Project description:Individual or combined strategies of cellular therapy with alloreactive CTLs (alloCTL) and gene therapy using retroviral replicating vectors (RRV) encoding a suicide prodrug activating gene were explored for the treatment of breast tumors metastatic to the brain.AlloCTL, sensitized to the HLA of MDA-MB-231 breast cancer cells, were examined in vitro for antitumor functionality toward breast cancer targets. RRV encoding the yeast cytosine deaminase (CD) gene was tested in vivo for virus spread, ability to infect, and kill breast cancer targets when exposed to 5-fluorocytosine (5-FC). Individual and combination treatments were tested in subcutaneous and intracranial xenograft models with 231BR, a brain tropic variant.AlloCTL preparations were cytotoxic, proliferated, and produced IFN-? when coincubated with target cells displaying relevant HLA. In vivo, intratumorally placed alloCTL trafficked through one established intracranial 231BR focus to another in contralateral brain and induced tumor cell apoptosis. RRV-CD efficiently spread in vivo, infected 231BR and induced their apoptosis upon 5-FC exposure. Subcutaneous tumor volumes were significantly reduced in alloCTL and/or gene therapy-treated groups compared to control groups. Mice with established intracranial 231BR tumors treated with combined alloCTL and RRV-CD had a median survival of 97.5 days compared with single modalities (50-83 days); all experimental treatment groups survived significantly longer than sham-treated groups (median survivals 31.5 or 40 days) and exhibited good safety/toxicity profiles.The results indicate combining cellular and suicide gene therapies is a viable strategy for the treatment of established breast tumors in the brain.
Project description:Malignant glioblastoma (GBM) is a highly aggressive brain tumor with a dismal prognosis and limited therapeutic options. Genomic profiling of GBM samples has identified four molecular subtypes (Proneural, Neural, Classical and Mesenchymal), which may arise from different glioblastoma stem-like cell (GSC) populations. We previously showed that adherent cultures of GSCs grown on laminin-coated plates (Ad-GSCs) and spheroid cultures of GSCs (Sp-GSCs) had high expression of stem cell markers (CD133, Sox2 and Nestin), but low expression of differentiation markers (?III-tubulin and glial fibrillary acid protein). In the present study, we characterized GBM tumors produced by subcutaneous and intracranial injection of Ad-GSCs and Sp-GSCs isolated from a patient-derived xenoline. Although they formed tumors with identical histological features, gene expression analysis revealed that xenografts of Sp-GSCs had a Classical molecular subtype similar to that of bulk tumor cells. In contrast xenografts of Ad-GSCs expressed a Mesenchymal gene signature. Adherent GSC-derived xenografts had high STAT3 and ANGPTL4 expression, and enrichment for stem cell markers, transcriptional networks and pro-angiogenic markers characteristic of the Mesenchymal subtype. Examination of clinical samples from GBM patients showed that STAT3 expression was directly correlated with ANGPTL4 expression, and that increased expression of these genes correlated with poor patient survival and performance. A pharmacological STAT3 inhibitor abrogated STAT3 binding to the ANGPTL4 promoter and exhibited anticancer activity in vivo. Therefore, Ad-GSCs and Sp-GSCs produced histologically identical tumors with different gene expression patterns, and a STAT3/ANGPTL4 pathway is identified in glioblastoma that may serve as a target for therapeutic intervention.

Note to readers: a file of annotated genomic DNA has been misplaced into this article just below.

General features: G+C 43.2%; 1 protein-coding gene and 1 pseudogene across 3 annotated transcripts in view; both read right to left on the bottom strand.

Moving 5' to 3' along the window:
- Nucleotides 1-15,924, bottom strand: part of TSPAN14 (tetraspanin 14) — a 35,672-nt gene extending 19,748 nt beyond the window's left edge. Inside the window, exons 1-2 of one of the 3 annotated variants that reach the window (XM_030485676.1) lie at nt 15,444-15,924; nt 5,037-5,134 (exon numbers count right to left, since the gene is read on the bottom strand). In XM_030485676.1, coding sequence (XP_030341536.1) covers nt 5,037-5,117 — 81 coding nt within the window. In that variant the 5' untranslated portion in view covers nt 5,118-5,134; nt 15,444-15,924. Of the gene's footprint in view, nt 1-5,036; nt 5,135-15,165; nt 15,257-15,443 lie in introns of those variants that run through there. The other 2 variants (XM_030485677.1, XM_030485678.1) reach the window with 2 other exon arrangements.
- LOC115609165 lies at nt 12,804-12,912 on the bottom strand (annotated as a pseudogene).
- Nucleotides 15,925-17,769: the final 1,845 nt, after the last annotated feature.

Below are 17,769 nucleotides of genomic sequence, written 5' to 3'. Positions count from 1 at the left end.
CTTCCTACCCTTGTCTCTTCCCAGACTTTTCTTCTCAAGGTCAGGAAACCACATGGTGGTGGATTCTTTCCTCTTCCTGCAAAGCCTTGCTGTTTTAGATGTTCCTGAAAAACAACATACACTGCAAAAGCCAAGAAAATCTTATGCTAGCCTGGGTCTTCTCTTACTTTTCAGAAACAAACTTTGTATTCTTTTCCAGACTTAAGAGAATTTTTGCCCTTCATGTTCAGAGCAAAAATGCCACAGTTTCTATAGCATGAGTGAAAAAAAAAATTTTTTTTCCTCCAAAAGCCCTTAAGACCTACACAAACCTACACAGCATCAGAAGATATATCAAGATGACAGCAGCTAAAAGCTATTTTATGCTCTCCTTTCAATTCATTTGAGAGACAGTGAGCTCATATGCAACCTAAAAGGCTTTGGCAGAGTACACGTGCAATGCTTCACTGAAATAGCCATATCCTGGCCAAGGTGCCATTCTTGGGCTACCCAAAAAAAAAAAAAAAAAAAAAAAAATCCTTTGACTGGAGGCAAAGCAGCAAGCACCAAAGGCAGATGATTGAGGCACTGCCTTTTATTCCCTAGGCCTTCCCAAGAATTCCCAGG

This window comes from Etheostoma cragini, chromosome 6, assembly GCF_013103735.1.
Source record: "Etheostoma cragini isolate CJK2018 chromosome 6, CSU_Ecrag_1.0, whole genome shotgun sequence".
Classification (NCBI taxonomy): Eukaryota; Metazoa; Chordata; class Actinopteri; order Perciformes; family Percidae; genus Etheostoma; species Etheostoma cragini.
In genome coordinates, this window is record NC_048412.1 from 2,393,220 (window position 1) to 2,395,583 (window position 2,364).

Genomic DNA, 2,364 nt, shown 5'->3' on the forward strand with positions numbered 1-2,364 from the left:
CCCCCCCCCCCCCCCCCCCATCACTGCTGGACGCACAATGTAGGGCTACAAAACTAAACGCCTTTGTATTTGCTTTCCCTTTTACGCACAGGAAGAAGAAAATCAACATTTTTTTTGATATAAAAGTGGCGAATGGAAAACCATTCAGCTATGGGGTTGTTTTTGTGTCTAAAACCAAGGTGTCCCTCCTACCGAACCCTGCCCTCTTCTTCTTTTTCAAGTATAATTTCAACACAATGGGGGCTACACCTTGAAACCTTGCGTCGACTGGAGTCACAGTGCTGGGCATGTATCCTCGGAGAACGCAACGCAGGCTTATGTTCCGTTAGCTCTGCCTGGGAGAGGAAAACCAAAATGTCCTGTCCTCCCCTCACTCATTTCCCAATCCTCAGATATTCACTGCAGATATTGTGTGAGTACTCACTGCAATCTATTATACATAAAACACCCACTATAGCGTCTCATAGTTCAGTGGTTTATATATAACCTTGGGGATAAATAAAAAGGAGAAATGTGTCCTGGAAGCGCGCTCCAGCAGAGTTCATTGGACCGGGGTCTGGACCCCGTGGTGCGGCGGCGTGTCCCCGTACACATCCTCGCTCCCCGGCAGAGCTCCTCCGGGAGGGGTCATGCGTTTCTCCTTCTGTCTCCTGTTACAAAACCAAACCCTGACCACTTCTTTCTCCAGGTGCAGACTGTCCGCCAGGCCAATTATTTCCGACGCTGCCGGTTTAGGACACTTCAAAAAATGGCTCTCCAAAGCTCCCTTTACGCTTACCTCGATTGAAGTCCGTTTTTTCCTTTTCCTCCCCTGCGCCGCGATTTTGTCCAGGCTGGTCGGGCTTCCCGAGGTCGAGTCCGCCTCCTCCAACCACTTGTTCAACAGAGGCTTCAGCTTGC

Project description:Glioblastomas display cellular hierarchies containing tumor-propagating glioblastoma stem cells (GSCs). STAT3 is a critical signaling node in GSC maintenance but molecular mechanisms underlying STAT3 activation in GSCs are poorly defined. Here we demonstrate that the bone marrow X-linked (BMX) nonreceptor tyrosine kinase activates STAT3 signaling to maintain self-renewal and tumorigenic potential of GSCs. BMX is differentially expressed in GSCs relative to nonstem cancer cells and neural progenitors. BMX knockdown potently inhibited STAT3 activation, expression of GSC transcription factors, and growth of GSC-derived intracranial tumors. Constitutively active STAT3 rescued the effects of BMX downregulation, supporting that BMX signals through STAT3 in GSCs. These data demonstrate that BMX represents a GSC therapeutic target and reinforces the importance of STAT3 signaling in stem-like cancer phenotypes.